Advances may be used for purposes already authorized under the SBA Disaster Loan Program, including:

  • Providing sick leave to employees unable to work due to direct effect of COVID-19;

  • Maintaining payroll during business disruptions during slow-downs;

  • Meeting increased supply chain costs;

  • Making rent or mortgage payments; and

  • Repaying debts that cannot be paid due to lost revenue.

If an entity that receives an emergency advance transfers into, or is approved for, a loan under the SBA Business Loan Program (described in the section above), the advance amount will be reduced from any payroll cost forgiveness amounts.

The CARES Act would deem all states and their subdivisions to have sufficient economic damage to small business concerns to qualify for assistance under this loan program (rather than the current state declaration and certification approach).


This section covers loans –

  • Guaranteed by the Small Business Administrator under:The SBA Business Loan Program (including the Community Advantage Pilot Program, but excluding the new payroll loan program established under Section 1102); orTitle V of the Small Business Investment Act; or

  • Made by an intermediary to a small business concern using loans or grants received under the SBA's Microloan Program.

With respect to these loans, it is the Sense of the Congress that the Administration, in addition to the SBA relief already provided under the CARES Act, "should encourage lenders to provide payment deferments, when appropriate, and to extend the maturity of covered loans, so as to avoid balloon payments or any requirement for increases in debt payments resulting from deferments provided by lenders" during the COVID-19-declared emergency.

Additionally, for these loans, the Administrator must pay (and relieve the borrower of any obligation to pay) the principal, interest, and any associated fees owed in a regular servicing status:

  • For loans made before this bill is enacted not on deferment, for the six-month period beginning with the next payment due;

  • For loans made before this bill is enacted that are on deferment, for the six-month period beginning with the next payment due after deferment; and

  • For loans made within six months of enactment of this bill, for six months after the first payment is due.

The CARES Act also instructs the Administrator to work with the Federal Deposit Insurance Corporation (FDIC), the Office of the Comptroller of Currency, and state banking regulators to:

  • Not require lenders to increase their reserves based on payments received from the Administrator under this section;

  • Waive statutory limits on maximum loan maturities for certain covered loans; and

  • Extend lender site visit requirements to account for volume increases, travel restrictions, etc., during the COVID-19 emergency to –Not more than 60 days (which may be extended at the Administrator’s discretion) following the occurrence of an adverse event (other than payment default) that sends a loan into liquidation; andNot more than 90 days after a payment default.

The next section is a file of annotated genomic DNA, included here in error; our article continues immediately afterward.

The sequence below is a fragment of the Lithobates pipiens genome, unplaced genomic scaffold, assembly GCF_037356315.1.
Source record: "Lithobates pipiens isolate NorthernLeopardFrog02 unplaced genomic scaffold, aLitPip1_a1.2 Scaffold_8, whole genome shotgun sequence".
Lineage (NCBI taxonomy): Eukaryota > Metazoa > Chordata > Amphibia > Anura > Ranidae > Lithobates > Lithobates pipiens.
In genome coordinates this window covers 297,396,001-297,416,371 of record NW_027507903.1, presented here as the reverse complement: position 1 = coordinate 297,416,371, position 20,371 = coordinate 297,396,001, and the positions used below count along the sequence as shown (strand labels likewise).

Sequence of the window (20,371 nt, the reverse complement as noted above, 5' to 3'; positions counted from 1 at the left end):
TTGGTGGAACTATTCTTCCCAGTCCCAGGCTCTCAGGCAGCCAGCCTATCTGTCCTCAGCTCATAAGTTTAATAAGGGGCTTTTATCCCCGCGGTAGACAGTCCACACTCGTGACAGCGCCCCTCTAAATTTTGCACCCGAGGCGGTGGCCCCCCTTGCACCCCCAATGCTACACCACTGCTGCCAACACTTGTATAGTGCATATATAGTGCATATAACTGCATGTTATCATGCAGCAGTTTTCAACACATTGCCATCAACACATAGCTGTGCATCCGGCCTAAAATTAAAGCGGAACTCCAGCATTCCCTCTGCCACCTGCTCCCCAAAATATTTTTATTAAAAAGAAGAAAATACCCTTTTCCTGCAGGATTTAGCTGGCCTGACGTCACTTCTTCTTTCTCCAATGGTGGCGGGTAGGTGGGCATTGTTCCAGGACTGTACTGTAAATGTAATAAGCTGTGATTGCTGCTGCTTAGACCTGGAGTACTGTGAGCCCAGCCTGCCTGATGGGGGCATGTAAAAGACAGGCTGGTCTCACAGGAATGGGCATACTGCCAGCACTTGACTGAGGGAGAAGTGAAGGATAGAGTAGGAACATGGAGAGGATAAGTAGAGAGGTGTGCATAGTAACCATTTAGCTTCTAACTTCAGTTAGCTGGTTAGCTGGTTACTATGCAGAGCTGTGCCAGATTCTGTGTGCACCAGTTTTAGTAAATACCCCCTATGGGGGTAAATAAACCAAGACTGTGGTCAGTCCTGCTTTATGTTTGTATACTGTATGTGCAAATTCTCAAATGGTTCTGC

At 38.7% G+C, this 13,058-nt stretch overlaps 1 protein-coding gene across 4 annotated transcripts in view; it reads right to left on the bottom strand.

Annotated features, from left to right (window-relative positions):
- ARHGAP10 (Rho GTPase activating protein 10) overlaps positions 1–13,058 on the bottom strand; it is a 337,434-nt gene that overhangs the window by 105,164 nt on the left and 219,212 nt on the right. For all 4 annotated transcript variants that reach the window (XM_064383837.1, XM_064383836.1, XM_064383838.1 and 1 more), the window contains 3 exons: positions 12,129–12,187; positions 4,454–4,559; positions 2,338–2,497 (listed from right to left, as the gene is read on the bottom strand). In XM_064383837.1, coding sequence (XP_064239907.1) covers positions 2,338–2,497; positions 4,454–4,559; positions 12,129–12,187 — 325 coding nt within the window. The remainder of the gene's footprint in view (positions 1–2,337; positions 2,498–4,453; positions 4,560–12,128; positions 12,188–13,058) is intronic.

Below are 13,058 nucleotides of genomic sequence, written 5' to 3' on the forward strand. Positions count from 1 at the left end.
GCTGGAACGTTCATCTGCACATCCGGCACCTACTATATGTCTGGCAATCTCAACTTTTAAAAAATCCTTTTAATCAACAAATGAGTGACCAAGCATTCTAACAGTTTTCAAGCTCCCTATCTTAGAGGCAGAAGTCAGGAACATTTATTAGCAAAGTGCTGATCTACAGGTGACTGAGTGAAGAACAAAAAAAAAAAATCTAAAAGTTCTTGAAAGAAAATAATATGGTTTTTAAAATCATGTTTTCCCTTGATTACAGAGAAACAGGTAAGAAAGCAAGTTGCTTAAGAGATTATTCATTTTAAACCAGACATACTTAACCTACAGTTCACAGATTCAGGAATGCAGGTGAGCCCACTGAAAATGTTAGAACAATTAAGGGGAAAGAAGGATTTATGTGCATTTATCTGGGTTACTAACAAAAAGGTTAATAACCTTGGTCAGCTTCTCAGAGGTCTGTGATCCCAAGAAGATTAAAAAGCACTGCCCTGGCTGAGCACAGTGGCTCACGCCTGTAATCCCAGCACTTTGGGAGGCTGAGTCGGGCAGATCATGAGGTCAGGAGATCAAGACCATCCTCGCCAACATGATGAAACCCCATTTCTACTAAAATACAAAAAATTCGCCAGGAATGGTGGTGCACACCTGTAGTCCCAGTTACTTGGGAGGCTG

Emergency Rulemaking Authority for Small Business Administration

The Administrator is directed to issue regulations to carry out all of the CARES Act Title I provisions described above within 15 days of enactment of the law and waives the notice requirements under the Administrative Procedures Act for such rulemakings.

Title II—Assistance for American Workers, Families, and Businesses 


Subtitle A of Title II of Division A of the CARES Act is also known as the “Relief for Workers Affected by Coronavirus Act.” This Subtitle provides federal funding for unemployment compensation (UC) to gig-economy workers adversely impacted by COVID-19 if such workers are not otherwise covered by state UC laws or if such workers have exhausted state UC benefits. If covered by this provision, a gig-economy worker will receive the same UC benefit as regular employees receive under the pertinent state’s UC law.

This Subtitle also provides states the opportunity to enter agreements with the federal government to provide enhanced UC benefits under existing state UC benefit programs The Subtitle provides for immediate UC payments (i.e., no one-week waiting period), an additional $600/week for up to four months (even if the employee is currently making less),[1] and an additional 13 weeks of UC benefits for participating states.  

This Subtitle also offers states the opportunity to enter agreements with the federal government to receive funding for state-enacted “short-time compensation” programs to subsidize employees who have their hours reduced in lieu of a layoff, where the federal government would fund the delta between reduced hour payments and the UC benefit.

In addition to administrative and implementation provisions, the Subtitle provides similar enhanced UC benefits under the Railroad Unemployment Insurance Act.


The tax provisions are contained in Subtitles B and C of Title II of Division A of the CARES Act. Subtitle B provides for tax relief for individuals and Subtitle C (discussed in the next section) provides tax relief for businesses. Most of the significant provisions have not changed from the draft version of the CARES Act released on March 22 (see Steptoe summary here), but the Senate has added several new provisions, which are noted below. 

Recovery Rebates

The CARES Act provides for recovery rebates of up to $1,200 ($2,400 for joint filers) for US taxpayers. The mechanism for paying the rebates is an advance refundable tax credit. The rebates are subject to certain special rules: 

  • Amounts are increased by $500 for each child; and

  • Amounts are phased out for taxpayers making $75,000 ($150,000 for joint filers, and as added by the CARES Act, $112,500 for heads of household).